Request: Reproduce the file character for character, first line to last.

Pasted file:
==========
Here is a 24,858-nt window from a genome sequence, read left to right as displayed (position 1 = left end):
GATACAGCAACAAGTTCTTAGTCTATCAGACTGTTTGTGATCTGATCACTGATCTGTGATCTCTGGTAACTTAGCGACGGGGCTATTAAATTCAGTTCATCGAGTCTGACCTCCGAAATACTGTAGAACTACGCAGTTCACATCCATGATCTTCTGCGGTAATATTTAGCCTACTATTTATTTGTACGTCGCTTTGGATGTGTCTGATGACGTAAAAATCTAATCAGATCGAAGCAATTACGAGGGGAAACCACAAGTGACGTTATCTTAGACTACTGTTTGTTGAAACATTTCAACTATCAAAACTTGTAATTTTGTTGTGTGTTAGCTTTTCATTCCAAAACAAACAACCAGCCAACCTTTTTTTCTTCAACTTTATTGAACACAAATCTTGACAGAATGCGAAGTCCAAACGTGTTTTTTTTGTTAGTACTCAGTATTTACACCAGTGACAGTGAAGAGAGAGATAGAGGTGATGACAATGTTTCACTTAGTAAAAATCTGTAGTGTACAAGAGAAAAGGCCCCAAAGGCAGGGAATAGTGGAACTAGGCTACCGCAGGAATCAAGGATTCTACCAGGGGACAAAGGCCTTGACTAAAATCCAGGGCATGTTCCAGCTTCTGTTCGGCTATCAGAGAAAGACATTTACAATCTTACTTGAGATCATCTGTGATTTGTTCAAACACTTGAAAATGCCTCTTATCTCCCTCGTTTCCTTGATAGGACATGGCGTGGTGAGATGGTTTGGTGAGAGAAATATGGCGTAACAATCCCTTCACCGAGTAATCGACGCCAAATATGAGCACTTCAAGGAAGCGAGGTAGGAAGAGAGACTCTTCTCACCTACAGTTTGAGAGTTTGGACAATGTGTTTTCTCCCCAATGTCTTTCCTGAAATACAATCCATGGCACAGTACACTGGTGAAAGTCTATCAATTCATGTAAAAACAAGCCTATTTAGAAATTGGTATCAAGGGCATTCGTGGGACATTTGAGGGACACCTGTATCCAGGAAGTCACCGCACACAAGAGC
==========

Here is a 24,858-nt window from a genome sequence, read left to right as displayed (position 1 = left end):
GATACAGCAACAAGTTCTTAGTCTATCAGACTGTTTGTGATCTGATCACTGATCTGTGATCTCTGGTAACTTAGCGACGGGGCTATTAAATTCAGTTCATCGAGTCTGACCTCCGAAATACTGTAGAACTACGCAGTTCACATCCATGATCTTCTGCGGTAATATTTAGCCTACTATTTATTTGTACGTCGCTTTGGATGTGTCTGATGACGTAAAAATCTAATCAGATCGAAGCAATTACGAGGGGAAACCACAAGTGACGTTATCTTAGACTACTGTTTGTTGAAACATTTCAACTATCAAAACTTGTAATTTTGTTGTGTGTTAGCTTTTCATTCCAAAACAAACAACCAGCCAACCTTTTTTTCTTCAACTTTATTGAACACAAATCTTGACAGAATGCGAAGTCCAAACGTGTTTTTTTTGTTAGTACTCAGTATTTACACCAGTGACAGTGAAGAGAGAGATAGAGGTGATGACAATGTTTCACTTAGTAAAAATCTGTAGTGTACAAGAGAAAAGGCCCCAAAGGCAGGGAATAGTGGAACTAGGCTACCGCAGGAATCAAGGATTCTACCAGGGGACAAAGGCCTTGACTAAAATCCAGGGCATGTTCCAGCTTCTGTTCGGCTATCAGAGAAAGACATTTACAATCTTACTTGAGATCATCTGTGATTTGTTCAAACACTTGAAAATGCCTCTTATCTCCCTCGTTTCCTTGATAGGACATGGCGTGGTGAGATGGTTTGGTGAGAGAAATATGGCGTAACAATCCCTTCACCGAGTAATCGACGCCAAATATGAGCACTTCAAGGAAGCGAGGTAGGAAGAGAGACTCTTCTCACCTACAGTTTGAGAGTTTGGACAATGTGTTTTCTCCCCAATGTCTTTCCTGAAATACAATCCATGGCACAGTACACTGGTGAAAGTCTATCAATTCATGTAAAAACAAGCCTATTTAGAAATTGGTATCAAGGGCATTCGTGGGACATTTGAGGGACACCTGTATCCAGGAAGTCACCGCACACAAGAGC